3.5 Meteorological contribution to PM2.5 change trends
As the air pollutant change trend is assumed to generally consist of emission- and meteorology-related changes (Seo et al., 2018; Yin et al., 2019b), the meteorological contribution rate Conmet to the long-term PM2.5 change trend is calculated with the following equation:
Here, Conmet (in %) is estimated with the linear trends kLT of the long-term component PM2.5LT(t) and kemiss of the emissions-related long-term component . PM2.5LT(t) and are, respectively, calculated with Eqs. (4) and (9).
To quantitatively assess the meteorological contribution to the declining PM2.5 trends, the linear trends kLT and kemiss with the meteorological contribution rate Conmet in Eq. (10) were presented in Table S5 in the Supplement for 14 sites over the THB during 2015–2019. All the trends kLT and kemiss, respectively, in PM2.5LT(t) and were negative over the THB (Table S5), indicating the significant effect of emission reductions on declining PM2.5 trends for improving regional air quality in central China. By comparing the declining PM2.5 trends kemiss and kLT from site to site (Table S5), the positive and negative contributions of meteorological variations to PM2.5 change trends over recent years were determined with the positive and negative differences between kemiss and kLT with the distinct meteorological influences on the change of the THB regional environment.
The spatial distribution of meteorological contribution rates Conmet regarding the long-term declining PM2.5 trend presented a unique pattern of northern positive and southern negative values over the THB (Fig. 9), with high positive contributions in the northern sites XY (61.92 %) and EZ (37.31 %), and as low negative contributions in the southern sites CD (−24.93 %) and CS (−23.03 %). It is worth mentioning that the contribution rates of meteorological variations show great spatial disparities at a small scale, i.e., EZ, HG and HS, which seems not be induced by the variation in synoptic weather or meteorological conditions. The underlying surface conditions dominate the near-surface meteorological conditions in the atmospheric boundary layer at a small scale (Wang et al., 2017). The topography and land use of HG, HS, EZ and the surrounding regions vary distinctly with the underlying surface conditions of plains, lakes and hilly areas. The underlying surface of observational sites with different near-surface meteorology effectively influences the local accumulation, chemical transformation, and dry and wet depositions of air pollutants (Bai et al., 2022). Therefore, the heterogeneity of meteorological contributions to PM2.5 at such a small spatial scale might be attributed to the local meteorological conditions in the atmospheric boundary layer, which are largely affected by the underlying surface changes.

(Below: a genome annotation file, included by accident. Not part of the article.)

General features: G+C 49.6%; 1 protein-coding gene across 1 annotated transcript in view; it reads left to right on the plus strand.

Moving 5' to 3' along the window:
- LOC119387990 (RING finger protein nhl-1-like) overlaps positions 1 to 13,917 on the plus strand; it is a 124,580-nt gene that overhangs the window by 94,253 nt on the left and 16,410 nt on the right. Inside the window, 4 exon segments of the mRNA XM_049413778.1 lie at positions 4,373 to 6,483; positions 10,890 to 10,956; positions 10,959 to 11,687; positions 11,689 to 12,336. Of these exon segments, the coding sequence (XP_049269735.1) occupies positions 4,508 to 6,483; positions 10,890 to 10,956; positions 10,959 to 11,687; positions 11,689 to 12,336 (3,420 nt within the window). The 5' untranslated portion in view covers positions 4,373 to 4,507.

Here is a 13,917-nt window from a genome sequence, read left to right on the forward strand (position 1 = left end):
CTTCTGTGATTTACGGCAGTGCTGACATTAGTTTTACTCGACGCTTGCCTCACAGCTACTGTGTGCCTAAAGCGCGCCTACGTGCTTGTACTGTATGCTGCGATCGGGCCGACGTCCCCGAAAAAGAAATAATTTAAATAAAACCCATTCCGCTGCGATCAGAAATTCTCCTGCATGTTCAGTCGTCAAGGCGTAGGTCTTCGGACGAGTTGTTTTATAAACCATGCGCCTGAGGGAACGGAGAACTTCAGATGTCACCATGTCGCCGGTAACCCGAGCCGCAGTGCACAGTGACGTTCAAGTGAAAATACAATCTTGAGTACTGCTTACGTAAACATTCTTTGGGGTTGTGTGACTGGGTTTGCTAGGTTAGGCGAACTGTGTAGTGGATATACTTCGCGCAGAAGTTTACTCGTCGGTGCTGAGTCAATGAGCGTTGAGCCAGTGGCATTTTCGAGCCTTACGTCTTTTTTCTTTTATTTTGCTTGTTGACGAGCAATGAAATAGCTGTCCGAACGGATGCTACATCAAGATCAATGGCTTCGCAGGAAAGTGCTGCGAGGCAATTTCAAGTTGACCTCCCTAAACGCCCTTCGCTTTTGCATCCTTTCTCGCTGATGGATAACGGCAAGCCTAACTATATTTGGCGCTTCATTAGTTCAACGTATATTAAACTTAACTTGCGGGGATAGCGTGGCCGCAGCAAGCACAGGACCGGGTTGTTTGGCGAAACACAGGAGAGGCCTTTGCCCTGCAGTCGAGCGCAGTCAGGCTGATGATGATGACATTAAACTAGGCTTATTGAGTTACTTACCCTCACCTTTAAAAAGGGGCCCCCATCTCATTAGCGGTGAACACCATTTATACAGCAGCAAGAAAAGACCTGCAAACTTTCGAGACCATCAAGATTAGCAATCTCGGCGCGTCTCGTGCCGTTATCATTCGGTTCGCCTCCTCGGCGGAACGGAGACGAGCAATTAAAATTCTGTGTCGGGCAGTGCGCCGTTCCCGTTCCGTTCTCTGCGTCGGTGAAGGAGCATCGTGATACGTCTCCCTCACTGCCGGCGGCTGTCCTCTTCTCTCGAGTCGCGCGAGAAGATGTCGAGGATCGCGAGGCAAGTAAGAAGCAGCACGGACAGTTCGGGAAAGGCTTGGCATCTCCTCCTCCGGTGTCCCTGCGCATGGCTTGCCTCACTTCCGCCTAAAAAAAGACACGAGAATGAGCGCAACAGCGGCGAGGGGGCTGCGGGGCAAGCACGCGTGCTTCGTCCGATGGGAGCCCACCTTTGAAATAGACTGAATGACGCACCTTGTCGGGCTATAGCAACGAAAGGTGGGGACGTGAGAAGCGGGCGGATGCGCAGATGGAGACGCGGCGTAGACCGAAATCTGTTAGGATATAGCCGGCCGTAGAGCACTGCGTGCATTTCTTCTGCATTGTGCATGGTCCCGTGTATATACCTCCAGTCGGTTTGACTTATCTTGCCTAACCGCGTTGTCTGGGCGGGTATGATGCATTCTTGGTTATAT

Compared with the statistical studies using synthetic data of meteorological influence on regional PM2.5 changes in central China and the meteorological contribution from −45.5 % to 29.0 % over recent years (Gong et al., 2021; L. Chen et al., 2020), the PM2.5 pollution over the THB was affected contrarily by meteorological drivers with the northern positive and southern negative contributions from 2015 to 2019 (Fig. 9). The meteorological change could accelerate and offset the effects of emission reductions on declining PM2.5 trends in the northern and southern THB, which might be attributed to the regional transport of air pollutants conducive to the upwind diffusion and downward accumulation of air pollutants, respectively, over the northern and southern THB under the declining wind of East Asian monsoons over recent years (Hu et al., 2020; Zhong et al., 2019).
3.6 Meteorological contribution to PM2.5 changes validated with WRF-Chem modeling
The above observational study investigated the meteorological influence on the changes in PM2.5 concentrations in the THB using the KZ filter, concluding on the large impact of meteorology on the PM2.5 changes over 2015–2019. To validate this conclusion of analyses with the KZ filter, we designed three sets of modeling experiments CTRL, SENS-MET and SENS-EMI (Table S6 in the Supplement) for December of 2015–2019, respectively, driven with the changing meteorology and anthropogenic emissions over 2015–2019, fixed meteorological conditions and anthropogenic emissions of 2015 with atmospheric chemical model WRF-Chem (Weather Research and Forecasting model with Chemistry). Air pollutant emission inventories, modeling configuration, experiment design and modeling verification are described in the Supplement. The modeling verification of experiments CTRL indicated that PM2.5 and meteorology were reasonably reproduced by the WRF-Chem simulation (Figs. S4–S5, Table S7 in the Supplement), and the three designed sets of modeling experiments CTRL, SENS-MET and SENS-EMI can be used in the further analyses of emission and meteorological impact on PM2.5 change over 2015–2019 to confirm the results of the KZ filter.